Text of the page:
Brain Injury: “Jeff”

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In September of 1982 my 20 year old son, Jeff, was in an auto accident sustaining a closed head injury resulting in massive brain damage. He was in such a state that about all you could say for him was that he was alive. He had a trach for oxygen, an N.G. tube for feeding and someone had to turn him if he was moved. His eyes were open but with just a vacant star totally unaware and without a hint of recognition. The doctors all said that due to the severity of the damage to his brain that they were sure this is the way he would always be.

An acquaintance at the hospital invited me to a Head Injury Alliance meeting, to which I went, reluctantly, and there was Joan Burns, as a guest speaker, telling about NACD! It was very exciting to hear about others with the same or similar problems and about the things they were learning to do.

After 5 months in the hospital, with little or no progress, Jeff was placed in a nursing home. Now the stimulation here consisted of about 2 minutes of touching and talking every 2 hours while being turned. And maybe the nurse would talk to him while feeding him once every 4 hours.

Then I attended a local meeting of NACD parents and told of my plight. Joan Burns and her daughters, Mary and Sue, volunteered to work with Jeff. I recruited some friends and neighbors and in April we started with a daily 2 hour program consisting of tactile, sounds and smells.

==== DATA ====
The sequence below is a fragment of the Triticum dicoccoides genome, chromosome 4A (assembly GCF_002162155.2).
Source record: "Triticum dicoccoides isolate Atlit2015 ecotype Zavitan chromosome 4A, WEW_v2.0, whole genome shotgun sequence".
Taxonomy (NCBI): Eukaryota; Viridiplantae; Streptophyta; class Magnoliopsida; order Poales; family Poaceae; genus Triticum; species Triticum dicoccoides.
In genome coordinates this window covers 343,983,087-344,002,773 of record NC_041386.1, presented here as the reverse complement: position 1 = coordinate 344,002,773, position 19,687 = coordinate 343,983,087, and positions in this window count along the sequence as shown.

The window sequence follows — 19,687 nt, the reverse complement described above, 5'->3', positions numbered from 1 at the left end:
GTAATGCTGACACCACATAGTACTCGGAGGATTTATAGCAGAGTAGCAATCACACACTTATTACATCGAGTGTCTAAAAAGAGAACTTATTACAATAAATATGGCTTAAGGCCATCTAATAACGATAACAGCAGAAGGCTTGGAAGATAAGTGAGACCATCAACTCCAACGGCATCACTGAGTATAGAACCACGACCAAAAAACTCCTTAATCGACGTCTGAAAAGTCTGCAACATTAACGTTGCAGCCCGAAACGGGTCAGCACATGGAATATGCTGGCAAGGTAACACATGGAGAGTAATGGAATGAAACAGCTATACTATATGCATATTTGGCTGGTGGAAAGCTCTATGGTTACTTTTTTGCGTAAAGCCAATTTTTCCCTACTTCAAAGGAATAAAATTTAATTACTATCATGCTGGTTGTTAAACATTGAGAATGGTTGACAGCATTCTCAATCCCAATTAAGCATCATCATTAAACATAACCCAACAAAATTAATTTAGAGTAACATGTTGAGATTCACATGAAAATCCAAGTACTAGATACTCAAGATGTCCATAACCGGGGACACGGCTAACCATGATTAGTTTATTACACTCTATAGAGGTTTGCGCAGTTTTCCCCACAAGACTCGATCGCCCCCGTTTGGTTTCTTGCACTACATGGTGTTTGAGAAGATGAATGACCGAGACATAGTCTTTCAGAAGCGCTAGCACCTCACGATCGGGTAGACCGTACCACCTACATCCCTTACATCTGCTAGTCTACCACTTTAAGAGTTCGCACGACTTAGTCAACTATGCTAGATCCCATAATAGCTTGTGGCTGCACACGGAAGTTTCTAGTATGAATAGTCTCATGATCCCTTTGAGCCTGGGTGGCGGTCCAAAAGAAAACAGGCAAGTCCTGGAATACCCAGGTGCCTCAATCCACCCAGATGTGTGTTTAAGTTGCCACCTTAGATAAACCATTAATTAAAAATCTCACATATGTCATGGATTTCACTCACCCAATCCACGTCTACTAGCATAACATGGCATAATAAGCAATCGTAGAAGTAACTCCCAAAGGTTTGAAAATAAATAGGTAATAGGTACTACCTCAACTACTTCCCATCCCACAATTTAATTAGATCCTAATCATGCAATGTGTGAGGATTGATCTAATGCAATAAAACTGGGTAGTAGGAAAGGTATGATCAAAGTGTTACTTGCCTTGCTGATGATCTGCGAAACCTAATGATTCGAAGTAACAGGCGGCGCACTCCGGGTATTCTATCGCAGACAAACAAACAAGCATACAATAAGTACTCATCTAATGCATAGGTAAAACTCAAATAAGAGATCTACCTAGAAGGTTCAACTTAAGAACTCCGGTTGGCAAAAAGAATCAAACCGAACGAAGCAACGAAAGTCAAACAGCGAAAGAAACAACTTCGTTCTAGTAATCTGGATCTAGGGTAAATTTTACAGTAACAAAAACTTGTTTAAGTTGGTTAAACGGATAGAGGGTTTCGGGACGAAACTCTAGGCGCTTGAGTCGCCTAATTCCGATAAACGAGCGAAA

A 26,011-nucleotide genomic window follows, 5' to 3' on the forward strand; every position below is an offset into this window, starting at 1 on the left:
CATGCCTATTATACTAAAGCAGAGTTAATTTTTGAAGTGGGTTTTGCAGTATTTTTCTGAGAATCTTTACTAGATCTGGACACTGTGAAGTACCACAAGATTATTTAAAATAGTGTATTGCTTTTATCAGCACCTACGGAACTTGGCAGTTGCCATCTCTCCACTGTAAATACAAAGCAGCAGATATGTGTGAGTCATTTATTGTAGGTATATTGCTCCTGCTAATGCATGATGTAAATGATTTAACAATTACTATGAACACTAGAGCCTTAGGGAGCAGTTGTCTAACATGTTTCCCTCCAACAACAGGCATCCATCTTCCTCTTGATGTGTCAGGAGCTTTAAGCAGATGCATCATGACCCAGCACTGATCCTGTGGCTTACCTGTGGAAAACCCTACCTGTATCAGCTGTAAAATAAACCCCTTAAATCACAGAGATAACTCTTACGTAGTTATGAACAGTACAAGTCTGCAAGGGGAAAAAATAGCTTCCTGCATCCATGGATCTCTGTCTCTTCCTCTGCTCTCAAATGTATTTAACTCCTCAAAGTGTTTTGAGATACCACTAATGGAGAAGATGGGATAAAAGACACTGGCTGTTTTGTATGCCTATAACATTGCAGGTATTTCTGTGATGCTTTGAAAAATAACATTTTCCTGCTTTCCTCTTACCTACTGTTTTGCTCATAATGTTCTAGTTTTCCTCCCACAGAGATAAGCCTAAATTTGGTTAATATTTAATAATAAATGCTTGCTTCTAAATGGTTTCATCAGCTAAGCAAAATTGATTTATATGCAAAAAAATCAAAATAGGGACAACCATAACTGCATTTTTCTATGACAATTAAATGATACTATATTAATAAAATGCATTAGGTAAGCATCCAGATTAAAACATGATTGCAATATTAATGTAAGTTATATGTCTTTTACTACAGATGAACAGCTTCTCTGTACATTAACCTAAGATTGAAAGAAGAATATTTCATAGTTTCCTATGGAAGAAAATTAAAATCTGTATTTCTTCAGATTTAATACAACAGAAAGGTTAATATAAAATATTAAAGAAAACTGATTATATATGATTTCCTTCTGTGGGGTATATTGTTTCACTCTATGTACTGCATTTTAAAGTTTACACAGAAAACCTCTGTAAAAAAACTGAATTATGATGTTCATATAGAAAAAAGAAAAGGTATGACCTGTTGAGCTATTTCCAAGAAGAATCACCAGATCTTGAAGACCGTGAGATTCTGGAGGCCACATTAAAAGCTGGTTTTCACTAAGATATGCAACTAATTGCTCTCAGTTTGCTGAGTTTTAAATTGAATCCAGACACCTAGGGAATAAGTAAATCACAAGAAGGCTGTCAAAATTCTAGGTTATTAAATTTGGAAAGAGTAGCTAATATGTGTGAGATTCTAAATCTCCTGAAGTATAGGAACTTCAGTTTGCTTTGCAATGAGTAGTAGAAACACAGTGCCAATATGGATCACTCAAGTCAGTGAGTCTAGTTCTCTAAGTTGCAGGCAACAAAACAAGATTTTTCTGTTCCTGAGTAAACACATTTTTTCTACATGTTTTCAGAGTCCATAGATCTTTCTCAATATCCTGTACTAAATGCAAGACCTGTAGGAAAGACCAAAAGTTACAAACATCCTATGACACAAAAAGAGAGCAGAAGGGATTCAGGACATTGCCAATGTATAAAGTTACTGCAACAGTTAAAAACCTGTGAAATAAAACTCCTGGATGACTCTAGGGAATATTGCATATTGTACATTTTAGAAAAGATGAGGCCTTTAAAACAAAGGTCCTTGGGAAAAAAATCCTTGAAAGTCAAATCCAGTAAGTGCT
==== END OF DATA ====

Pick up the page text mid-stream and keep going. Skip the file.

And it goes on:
In a few weeks the empty look was gone from his face and though he couldn’t tell me or respond to me I knew that he knew I was there. In September of 1983, on the very day of Bob Doman’s first seminar in Michigan, his trach was removed and he began to eat. In November I brought him home, and continued the things we had been doing.

In March of 1984 when our very own branch of NACD opened here, we were there getting an evaluation and our own program. He has improved to the point where he is eating ground food instead of pureed or baby food. He is moving a lot, holding up his head and beginning to see.

I had hoped for more progress, but we only have volunteers once a day and his program should be done four times. Even though he doesn’t get his program 100% and his progress is slow, at least there is progress.

Thanks to NACD, Dr. Bob, Bob Jr., all the fantastic people in the organization and the volunteers who help us each day, all is not lost and there is hope for a future after all.

Reprinted by permission of The NACD Foundation, Volume 10 No. 9, 1996 ©NACD